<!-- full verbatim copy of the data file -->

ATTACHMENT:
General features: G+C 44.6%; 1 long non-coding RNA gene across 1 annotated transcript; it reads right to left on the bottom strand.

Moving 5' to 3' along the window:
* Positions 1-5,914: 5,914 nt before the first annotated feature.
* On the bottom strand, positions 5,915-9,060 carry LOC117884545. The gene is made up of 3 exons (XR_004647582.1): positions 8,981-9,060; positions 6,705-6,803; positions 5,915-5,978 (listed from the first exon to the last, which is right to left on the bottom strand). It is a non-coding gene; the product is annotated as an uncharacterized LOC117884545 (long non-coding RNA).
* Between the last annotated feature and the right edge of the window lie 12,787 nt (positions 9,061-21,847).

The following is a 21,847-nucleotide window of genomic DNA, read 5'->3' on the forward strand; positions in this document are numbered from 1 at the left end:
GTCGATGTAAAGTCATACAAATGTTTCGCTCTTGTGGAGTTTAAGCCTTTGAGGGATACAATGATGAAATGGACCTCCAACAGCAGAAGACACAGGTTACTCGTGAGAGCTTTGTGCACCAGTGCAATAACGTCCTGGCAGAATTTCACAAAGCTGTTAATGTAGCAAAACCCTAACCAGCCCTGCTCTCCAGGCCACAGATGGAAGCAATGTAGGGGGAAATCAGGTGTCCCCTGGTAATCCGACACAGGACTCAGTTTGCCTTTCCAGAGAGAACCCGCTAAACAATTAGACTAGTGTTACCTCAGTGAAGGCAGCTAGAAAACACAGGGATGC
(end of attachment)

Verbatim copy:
General features: G+C 44.6%; 1 long non-coding RNA gene across 1 annotated transcript; it reads right to left on the bottom strand.

Moving 5' to 3' along the window:
* Positions 1-5,914: 5,914 nt before the first annotated feature.
* On the bottom strand, positions 5,915-9,060 carry LOC117884545. The gene is made up of 3 exons (XR_004647582.1): positions 8,981-9,060; positions 6,705-6,803; positions 5,915-5,978 (listed from the first exon to the last, which is right to left on the bottom strand). It is a non-coding gene; the product is annotated as an uncharacterized LOC117884545 (long non-coding RNA).
* Between the last annotated feature and the right edge of the window lie 12,787 nt (positions 9,061-21,847).

The following is a 21,847-nucleotide window of genomic DNA, read 5'->3' on the forward strand; positions in this document are numbered from 1 at the left end:
GTCGATGTAAAGTCATACAAATGTTTCGCTCTTGTGGAGTTTAAGCCTTTGAGGGATACAATGATGAAATGGACCTCCAACAGCAGAAGACACAGGTTACTCGTGAGAGCTTTGTGCACCAGTGCAATAACGTCCTGGCAGAATTTCACAAAGCTGTTAATGTAGCAAAACCCTAACCAGCCCTGCTCTCCAGGCCACAGATGGAAGCAATGTAGGGGGAAATCAGGTGTCCCCTGGTAATCCGACACAGGACTCAGTTTGCCTTTCCAGAGAGAACCCGCTAAACAATTAGACTAGTGTTACCTCAGTGAAGGCAGCTAGAAAACACAGGGATGC